Movie Review : Joker (2019)
* This is a pretty thorough review featuring mild spoilers *
It’s been a while since a movie freaked people out before release like Joker did. Although it was showered with praise through its entire festival run, allusions to incel culture and alarming comments by director Todd Phillips created a moral panic around the movie’s release and real fear of another Batman-related theater shooting. So, I HAD to see Joker. I’m a Batman enthusiast, so I had to see it even before that and it already scared me for reasons unrelated to public safety. But Joker is very good. It’s not the masterpiece promised in Venice, but it’s original and daring nonetheless.
It’s also kind of harmless. But only kind of.
Joker boldly offers an origin story for a character who never needed one to be terrifying. In this iteration, he’s named Arthur Fleck (Joaquin Phoenix), a man suffering from a debilitating disorder that prompts him to laugh uncontrollably whenever he’s nervous or upset. Arthur works for a clown-for-hire company and cherishes dreams of becoming a stand-up comedian. He’s going through life marginally, taking care of his unwell mother (Frances Conroy) until a series of traumatic events usher him into a world of violence and sparks a social uproar he doesn’t understands or cares for.
I don’t remember a movie before Joker that features a protagonist that is (physically and philosophically) unseductive, uninteresting, mentally ill and so profoundly unhappy without offering him a redemption of some sort. It’s a heartbreaking movie in its own way because there’s no way out for Arthur Fleck, except institutionalization and back in 1981 (the setting of the movie), de-institutionalization was a thing: in Reagan’s America, psychiatric patients were put on the streets and left to fend for themselves. Arthur tries to create something positive with his life and turns to violence when he fails. That’s where… yes, he’ll actualize himself. But please, read the following paragraph before prepping the torches and pitchforks.
The Joker is an alter ego created by Arthur, who would revel in the mockery and humiliation he suffered. It’s born from two occurrences: 1) the first time Arthur resorted to violence and 2) the worse possible humiliation he faced. He’s a nihilistic construction based on the idea that not a thing matters if you don’t let it. That every problem can be resolved with a recourse to extreme violence. No, the movie doesn’t lionize this violence like certain critics say. Arthur doesn’t turn into a criminal mastermind overnight and the violence he exerts has no existential meaning. It’s the people of Gotham who lionize his action and construct meaning from them, although Arthur is clearly brittle and unstable.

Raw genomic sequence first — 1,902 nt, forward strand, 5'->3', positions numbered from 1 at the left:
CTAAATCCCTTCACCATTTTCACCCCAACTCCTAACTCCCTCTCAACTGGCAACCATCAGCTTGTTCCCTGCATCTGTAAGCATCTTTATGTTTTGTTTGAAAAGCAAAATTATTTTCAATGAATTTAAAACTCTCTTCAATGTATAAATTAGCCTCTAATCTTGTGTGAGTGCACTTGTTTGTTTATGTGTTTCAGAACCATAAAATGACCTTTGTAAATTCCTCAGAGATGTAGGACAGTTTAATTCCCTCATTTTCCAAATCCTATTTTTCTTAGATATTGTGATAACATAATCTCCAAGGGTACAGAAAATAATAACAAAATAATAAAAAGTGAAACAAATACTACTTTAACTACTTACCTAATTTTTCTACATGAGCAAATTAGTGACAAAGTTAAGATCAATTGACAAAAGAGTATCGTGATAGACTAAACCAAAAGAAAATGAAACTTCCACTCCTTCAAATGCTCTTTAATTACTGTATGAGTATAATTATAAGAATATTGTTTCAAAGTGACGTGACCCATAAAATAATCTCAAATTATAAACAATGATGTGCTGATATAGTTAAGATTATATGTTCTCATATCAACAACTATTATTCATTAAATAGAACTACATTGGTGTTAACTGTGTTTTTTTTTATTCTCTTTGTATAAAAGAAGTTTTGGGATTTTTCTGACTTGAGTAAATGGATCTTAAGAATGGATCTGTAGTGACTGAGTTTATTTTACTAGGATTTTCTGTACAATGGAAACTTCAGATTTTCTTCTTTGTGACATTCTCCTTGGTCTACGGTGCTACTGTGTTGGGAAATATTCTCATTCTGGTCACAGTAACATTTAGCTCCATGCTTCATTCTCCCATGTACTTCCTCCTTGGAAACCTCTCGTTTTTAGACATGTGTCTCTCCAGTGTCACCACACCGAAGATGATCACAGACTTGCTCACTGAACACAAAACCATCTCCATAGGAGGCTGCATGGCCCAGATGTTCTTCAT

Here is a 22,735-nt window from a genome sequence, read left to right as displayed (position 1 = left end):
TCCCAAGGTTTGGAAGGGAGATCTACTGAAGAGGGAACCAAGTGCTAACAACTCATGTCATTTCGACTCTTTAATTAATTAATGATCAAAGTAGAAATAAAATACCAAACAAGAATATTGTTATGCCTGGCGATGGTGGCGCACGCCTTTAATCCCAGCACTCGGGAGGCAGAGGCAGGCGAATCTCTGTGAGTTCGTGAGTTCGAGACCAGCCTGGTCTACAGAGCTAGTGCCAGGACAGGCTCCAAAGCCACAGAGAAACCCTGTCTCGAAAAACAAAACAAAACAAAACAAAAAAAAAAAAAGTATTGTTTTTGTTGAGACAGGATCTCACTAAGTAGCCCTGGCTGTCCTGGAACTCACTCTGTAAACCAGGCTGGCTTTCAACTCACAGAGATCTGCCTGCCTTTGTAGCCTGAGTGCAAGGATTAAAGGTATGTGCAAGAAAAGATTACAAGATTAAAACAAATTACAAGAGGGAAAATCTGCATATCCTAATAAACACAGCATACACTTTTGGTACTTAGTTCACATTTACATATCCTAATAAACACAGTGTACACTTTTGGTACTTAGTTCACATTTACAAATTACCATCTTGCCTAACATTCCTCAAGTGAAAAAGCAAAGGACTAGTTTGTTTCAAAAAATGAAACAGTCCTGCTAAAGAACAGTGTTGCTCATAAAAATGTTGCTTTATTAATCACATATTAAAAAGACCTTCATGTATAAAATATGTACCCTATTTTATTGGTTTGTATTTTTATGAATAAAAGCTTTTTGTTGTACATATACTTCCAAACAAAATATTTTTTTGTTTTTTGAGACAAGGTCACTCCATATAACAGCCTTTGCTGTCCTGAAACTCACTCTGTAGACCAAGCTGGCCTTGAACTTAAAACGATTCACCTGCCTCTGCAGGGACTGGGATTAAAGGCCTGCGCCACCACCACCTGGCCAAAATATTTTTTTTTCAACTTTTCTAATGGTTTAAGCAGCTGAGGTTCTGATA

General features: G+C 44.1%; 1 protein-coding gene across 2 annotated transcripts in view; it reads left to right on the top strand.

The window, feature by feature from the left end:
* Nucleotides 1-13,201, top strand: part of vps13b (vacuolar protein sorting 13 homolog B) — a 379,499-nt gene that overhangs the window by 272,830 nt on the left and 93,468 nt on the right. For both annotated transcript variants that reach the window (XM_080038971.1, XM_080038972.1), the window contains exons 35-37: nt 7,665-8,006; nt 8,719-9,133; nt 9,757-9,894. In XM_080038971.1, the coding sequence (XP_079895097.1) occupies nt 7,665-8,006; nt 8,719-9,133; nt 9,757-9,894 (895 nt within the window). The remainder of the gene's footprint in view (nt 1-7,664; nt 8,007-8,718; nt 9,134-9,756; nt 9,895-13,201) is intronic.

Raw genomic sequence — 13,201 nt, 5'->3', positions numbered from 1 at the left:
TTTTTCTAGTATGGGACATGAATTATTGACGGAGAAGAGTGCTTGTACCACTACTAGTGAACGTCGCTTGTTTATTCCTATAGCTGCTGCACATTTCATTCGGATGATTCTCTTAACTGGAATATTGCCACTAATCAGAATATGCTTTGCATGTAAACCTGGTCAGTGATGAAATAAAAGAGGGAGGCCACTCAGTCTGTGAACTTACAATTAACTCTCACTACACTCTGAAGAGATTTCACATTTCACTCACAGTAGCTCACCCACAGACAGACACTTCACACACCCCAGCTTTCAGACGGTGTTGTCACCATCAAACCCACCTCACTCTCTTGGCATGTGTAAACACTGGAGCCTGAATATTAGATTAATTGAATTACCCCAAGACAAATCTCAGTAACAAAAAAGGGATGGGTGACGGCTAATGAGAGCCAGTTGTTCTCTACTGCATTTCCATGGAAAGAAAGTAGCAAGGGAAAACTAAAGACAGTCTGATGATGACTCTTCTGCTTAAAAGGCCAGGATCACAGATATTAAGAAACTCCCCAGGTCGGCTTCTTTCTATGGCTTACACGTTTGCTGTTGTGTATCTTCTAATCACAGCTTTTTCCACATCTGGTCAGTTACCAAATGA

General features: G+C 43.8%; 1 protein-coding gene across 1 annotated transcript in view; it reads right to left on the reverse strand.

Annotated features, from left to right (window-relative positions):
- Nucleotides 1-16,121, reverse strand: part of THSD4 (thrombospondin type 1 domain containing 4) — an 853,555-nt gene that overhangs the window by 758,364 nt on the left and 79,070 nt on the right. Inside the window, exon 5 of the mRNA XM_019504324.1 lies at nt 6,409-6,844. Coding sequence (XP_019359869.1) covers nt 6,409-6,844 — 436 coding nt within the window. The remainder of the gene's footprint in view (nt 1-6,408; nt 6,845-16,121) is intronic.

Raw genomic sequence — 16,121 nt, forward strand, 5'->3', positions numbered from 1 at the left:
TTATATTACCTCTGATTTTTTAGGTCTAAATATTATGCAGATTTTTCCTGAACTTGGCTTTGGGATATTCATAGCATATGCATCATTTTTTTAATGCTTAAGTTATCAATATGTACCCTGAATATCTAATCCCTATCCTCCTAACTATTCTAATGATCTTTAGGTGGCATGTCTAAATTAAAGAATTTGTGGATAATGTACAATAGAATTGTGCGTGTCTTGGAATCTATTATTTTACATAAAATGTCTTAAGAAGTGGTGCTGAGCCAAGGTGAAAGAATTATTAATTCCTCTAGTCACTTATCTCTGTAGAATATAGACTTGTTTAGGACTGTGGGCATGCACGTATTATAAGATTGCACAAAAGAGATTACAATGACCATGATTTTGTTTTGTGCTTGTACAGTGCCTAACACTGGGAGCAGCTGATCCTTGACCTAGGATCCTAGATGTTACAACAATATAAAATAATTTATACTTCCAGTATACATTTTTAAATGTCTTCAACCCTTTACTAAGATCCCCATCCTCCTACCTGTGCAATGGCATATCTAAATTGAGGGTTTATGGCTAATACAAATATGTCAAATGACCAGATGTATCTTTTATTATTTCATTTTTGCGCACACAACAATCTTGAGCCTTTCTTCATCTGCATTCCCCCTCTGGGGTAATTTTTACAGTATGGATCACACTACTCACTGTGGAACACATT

One thing I really enjoyed in Joker was the radical reinterpretation of the entire Batman lore. It’s not just a Joker origin story, it reinvents everything and does it quite well, I might add. In Joker, there’s a rational explanation for everything, ranging from his hatred of the Wayne family to the murder of Thomas and Martha Wayne. It’s so surgical, that it sometimes feels like a Netflix documentary explaining the truth behind an urban legend. It’s perhaps the strongest thing Joker has to offer. A radical modernization of DC Comics’ monolithic caped crusader.
I’d take… welp, other Todd Phillips movies set in Batman universe?
Of course, I wouldn’t write a Joker review without addressing the slew of criticism the movie faced over the last couple weeks. It faced an impressive amount of unfair backlash. No, it’s not a movie about an incel turning to a life of crime because he can’t bone his neighbor (the sasstastic Zazie Beetz). He doesn’t try to kiss her. He doesn’t make a move. He’s just being very creepy around her because he’s mentally ill. No, Joker doesn’t lionize violence. It exposes it as grotesque, meaningless and only romanticized by opportunistic ideologues.
Could it be misinterpreted? Sure. Could it inspire young incels to violence? Sure. But so did Scarface and The Dark Knight. Joker is not more morally reprehensible than these two. But it’s a little more rotten than John Wick indeed. Sorry, Todd Phillips!
Joker is not a masterpiece like the Venice Film Festival triumph sold it. It doesn’t have the emotional nuance to be. Arthur Fleck gets hit with absolutely every terrible ordeal and he’s not granted a single moment of clarity. The ending monologue is jumbled, pathetic and deprived of a revelation moment. But it’s not a bore, an exercise in shallowness or a danger to society, like it’s been made out to be. It’s a very interesting modern reinterpretation of the entire Batman lore. What it lacks in nuance, Joker makes for in originality and boldness. It’s very much worth seeing.